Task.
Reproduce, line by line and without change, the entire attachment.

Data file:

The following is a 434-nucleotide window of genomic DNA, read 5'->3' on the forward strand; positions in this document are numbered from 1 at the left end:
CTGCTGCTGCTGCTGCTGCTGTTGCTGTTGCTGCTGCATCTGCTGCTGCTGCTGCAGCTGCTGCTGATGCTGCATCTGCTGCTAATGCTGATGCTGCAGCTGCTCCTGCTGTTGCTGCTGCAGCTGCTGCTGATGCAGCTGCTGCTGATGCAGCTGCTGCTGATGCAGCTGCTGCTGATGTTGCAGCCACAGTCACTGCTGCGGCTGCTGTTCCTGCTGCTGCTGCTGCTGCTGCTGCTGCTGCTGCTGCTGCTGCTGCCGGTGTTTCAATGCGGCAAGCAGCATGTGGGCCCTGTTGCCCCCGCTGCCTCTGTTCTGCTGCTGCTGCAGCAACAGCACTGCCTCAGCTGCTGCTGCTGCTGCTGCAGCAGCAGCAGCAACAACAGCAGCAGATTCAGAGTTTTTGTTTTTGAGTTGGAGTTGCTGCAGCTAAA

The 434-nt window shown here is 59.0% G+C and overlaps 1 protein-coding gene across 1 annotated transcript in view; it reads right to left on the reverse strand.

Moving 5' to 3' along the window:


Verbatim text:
The following is a 434-nucleotide window of genomic DNA, read 5'->3' on the forward strand; positions in this document are numbered from 1 at the left end:
CTGCTGCTGCTGCTGCTGCTGTTGCTGTTGCTGCTGCATCTGCTGCTGCTGCTGCAGCTGCTGCTGATGCTGCATCTGCTGCTAATGCTGATGCTGCAGCTGCTCCTGCTGTTGCTGCTGCAGCTGCTGCTGATGCAGCTGCTGCTGATGCAGCTGCTGCTGATGCAGCTGCTGCTGATGTTGCAGCCACAGTCACTGCTGCGGCTGCTGTTCCTGCTGCTGCTGCTGCTGCTGCTGCTGCTGCTGCTGCTGCTGCTGCCGGTGTTTCAATGCGGCAAGCAGCATGTGGGCCCTGTTGCCCCCGCTGCCTCTGTTCTGCTGCTGCTGCAGCAACAGCACTGCCTCAGCTGCTGCTGCTGCTGCTGCAGCAGCAGCAGCAACAACAGCAGCAGATTCAGAGTTTTTGTTTTTGAGTTGGAGTTGCTGCAGCTAAA

The 434-nt window shown here is 59.0% G+C and overlaps 1 protein-coding gene across 1 annotated transcript in view; it reads right to left on the reverse strand.

Moving 5' to 3' along the window: